Netflix is good for us, says Foxtel CMO

Foxtel CMO Andy Lark doesn’t see Netflix as a competitor as the subscription TV provider looks to retain customers with its 4k television offerings and attract new customers with its own streaming services, the veteran marketer told a conference in Sydney.

“Netflix sells in a different market to what Foxtel sells to,” said Lark. “We sell to premium home-based subscribers who typically want a lean back experience and a shared family experience. Netflix doesn’t.”

Lark: Netflix doesn’t give people everything they need

Despite the differences, Lark – who joined the company in January – said Netflix was good for Foxtel.

“Netflix stacks onto us, Netflix is actually is good for us as it encourages more people to video consumption,” he told a panel at the ADMA Global Forum in Sydney.

“Who here can truly say they can get everything they want from Netflix?,” Lark asked. Approximately six people put up their hands.

“See, there’s around 3% of the room,” said Lark. “That’s great for that 3% but that’s not our target audience. It’s so important as a marketer to know who our market is.

“The hardest thing to do as a marketer is understand the customer you do not serve.”

Lark’s comments come at a time when Foxtel is losing ground to streaming services including Netflix.

When asked by Mumbrella who he saw as being Foxtel’s new customers, Lark said: “There’s a part of the market that wants a pure, lean mobile experience sub $15 that wants to hop in and out of the market.

“So they only want to pay when there is something to watch so they’ll go ‘Okay, I’ll subscribe to Stan because I want to watch Billions, but there’s nothing else I want to see.” he said.

“That’s an interesting part of the market which we’ve addressed with [Foxtel] Now which is growing very quickly for us. We have some more really exciting products coming in the OTT streaming space.

We launched Foxflicks yesterday, which at first is available as part of the Foxtel subscriptions. If you’re large like us, you can start applying yourself in those other things really effectively and efficiently, but you have to stay true to your customer.”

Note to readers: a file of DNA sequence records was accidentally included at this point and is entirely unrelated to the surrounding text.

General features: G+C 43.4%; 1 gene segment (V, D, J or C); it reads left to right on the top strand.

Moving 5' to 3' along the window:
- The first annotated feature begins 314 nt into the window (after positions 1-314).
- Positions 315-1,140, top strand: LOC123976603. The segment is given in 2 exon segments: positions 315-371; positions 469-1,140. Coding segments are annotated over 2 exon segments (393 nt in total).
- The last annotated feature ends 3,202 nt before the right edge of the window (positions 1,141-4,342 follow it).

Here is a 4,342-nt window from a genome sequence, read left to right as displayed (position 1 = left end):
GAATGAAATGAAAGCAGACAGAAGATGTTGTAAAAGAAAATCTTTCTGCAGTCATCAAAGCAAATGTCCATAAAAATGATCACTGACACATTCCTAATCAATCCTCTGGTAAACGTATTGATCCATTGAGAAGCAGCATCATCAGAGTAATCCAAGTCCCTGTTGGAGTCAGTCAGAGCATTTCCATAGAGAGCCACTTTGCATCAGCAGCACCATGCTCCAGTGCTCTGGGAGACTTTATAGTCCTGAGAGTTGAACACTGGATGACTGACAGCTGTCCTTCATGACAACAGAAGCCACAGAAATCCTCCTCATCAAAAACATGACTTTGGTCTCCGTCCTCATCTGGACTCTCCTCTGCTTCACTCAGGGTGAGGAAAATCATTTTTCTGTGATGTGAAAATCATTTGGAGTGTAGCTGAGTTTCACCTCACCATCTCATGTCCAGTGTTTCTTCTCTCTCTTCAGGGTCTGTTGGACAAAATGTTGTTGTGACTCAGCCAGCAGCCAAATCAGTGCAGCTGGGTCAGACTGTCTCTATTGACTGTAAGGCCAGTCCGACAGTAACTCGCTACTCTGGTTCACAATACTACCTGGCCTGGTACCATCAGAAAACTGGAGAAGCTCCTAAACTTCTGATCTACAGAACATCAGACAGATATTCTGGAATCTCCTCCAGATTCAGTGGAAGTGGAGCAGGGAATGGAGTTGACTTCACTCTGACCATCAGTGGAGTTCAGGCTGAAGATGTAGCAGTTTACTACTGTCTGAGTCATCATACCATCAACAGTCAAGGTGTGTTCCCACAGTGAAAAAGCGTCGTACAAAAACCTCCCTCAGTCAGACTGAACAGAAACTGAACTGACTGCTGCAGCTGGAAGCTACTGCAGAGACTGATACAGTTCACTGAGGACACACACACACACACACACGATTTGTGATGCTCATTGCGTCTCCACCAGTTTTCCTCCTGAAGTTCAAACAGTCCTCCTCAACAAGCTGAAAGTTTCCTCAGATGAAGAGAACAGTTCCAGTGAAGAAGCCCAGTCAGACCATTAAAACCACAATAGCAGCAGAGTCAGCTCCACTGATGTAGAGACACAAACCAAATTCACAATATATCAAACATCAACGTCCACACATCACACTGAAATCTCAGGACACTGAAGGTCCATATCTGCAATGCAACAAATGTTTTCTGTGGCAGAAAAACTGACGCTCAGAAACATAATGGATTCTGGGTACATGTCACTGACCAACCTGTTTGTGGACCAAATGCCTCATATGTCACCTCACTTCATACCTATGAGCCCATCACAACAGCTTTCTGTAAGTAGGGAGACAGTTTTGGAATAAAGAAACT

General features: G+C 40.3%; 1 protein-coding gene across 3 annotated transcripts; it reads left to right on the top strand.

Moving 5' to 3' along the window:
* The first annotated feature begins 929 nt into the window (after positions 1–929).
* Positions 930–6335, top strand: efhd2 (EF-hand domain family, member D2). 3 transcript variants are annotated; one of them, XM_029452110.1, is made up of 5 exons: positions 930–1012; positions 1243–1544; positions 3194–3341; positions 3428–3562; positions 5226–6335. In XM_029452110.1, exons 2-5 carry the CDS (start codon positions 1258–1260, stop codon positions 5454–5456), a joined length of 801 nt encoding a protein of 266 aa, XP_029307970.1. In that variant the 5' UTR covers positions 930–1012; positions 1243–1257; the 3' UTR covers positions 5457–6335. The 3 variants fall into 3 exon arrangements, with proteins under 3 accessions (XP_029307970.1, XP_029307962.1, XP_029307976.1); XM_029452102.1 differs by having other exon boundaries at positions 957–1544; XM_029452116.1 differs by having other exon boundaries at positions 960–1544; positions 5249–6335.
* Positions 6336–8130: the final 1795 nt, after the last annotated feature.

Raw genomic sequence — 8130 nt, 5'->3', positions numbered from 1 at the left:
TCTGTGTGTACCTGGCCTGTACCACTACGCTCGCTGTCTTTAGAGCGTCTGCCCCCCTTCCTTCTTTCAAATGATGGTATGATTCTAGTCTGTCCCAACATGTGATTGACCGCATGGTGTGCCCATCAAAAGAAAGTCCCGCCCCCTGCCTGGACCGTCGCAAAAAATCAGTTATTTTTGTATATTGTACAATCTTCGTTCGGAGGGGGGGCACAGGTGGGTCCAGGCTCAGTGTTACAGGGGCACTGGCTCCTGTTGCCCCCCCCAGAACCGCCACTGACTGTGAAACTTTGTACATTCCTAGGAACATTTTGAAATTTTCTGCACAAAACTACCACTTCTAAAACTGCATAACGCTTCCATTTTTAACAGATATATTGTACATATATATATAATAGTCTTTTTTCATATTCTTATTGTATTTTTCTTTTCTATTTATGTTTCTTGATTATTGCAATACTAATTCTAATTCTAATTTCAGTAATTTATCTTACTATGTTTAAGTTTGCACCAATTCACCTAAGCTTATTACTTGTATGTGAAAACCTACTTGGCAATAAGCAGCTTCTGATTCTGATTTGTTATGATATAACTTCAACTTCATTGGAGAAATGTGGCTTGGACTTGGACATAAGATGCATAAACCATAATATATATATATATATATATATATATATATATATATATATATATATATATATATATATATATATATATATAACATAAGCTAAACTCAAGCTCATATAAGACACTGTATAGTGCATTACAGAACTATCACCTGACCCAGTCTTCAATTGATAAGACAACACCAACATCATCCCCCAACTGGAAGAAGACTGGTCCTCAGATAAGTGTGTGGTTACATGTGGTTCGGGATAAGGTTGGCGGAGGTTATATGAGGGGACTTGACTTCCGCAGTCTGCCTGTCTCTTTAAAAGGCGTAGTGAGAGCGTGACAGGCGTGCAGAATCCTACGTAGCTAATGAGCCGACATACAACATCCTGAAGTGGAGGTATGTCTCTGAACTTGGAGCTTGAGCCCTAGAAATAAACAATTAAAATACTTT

Lark was enthusiastic about what 4K television will deliver for Foxtel, having announced a dedicated 4K channel featuring cricket slated for an October launch: “When you see 4K content you’ll never go back.

Foxtel announced earlier this year it would be moving from cable delivery to satellite, with a spokesperson telling Mumbrella it was the best option for high quality video images watched on the large screens in homes and other venues.

“The only way you can reliably get 4K is through satellite,” Lark said.

Earlier, Lark spoke about how he sees disruptive forces effecting incumbent businesses and how he thinks the challenges are usually overstated.

“I think disruption’s a funny word,” he said. “I’ve been on both sides of this, building startups, funding startups, building highly disruptive businesses and working at traditional businesses and really the effects of disruption are vastly overstated relative to time and effect.

“It takes 10 to 15 years for technology to make its way into the mainstream, it takes another 10 or 15 years for business models to evolve.

“When you look at the entertainment business today it’s fascinating. We’re in the golden age of video and video is the dominant consumption model. Today more people will watch television than anything else.

“More people will enjoy correctly measured long-term television experiences than they will watch any other medium. What it really comes down to is that it’s not a battle between streamers versus TV, it’s a battle of stackers versus TV.

“More people started watching television in America than streamed. More people are connecting paid TV services than streamed. The reason is the stackers are basically aggregating all of the streaming services which doesn’t make much money at all,” he said.

“Meanwhile the large players are aggregating content at scale,” Lark continued.

“There’s a long history of company like this – Target saying we don’t fear Amazon, Toys ‘R’ Us saying that and two years later being in bankruptcy. Blockbuster saying Neflix is not a threat.

“The hardest thing for marketers is zooming out and saying ‘The people I work for really get it.’ Because if they don’t, it’s best to go somewhere else.

“If the guy or the girl driving the bus is driving it over a cliff, then get off the bus before it goes over the cliff.”


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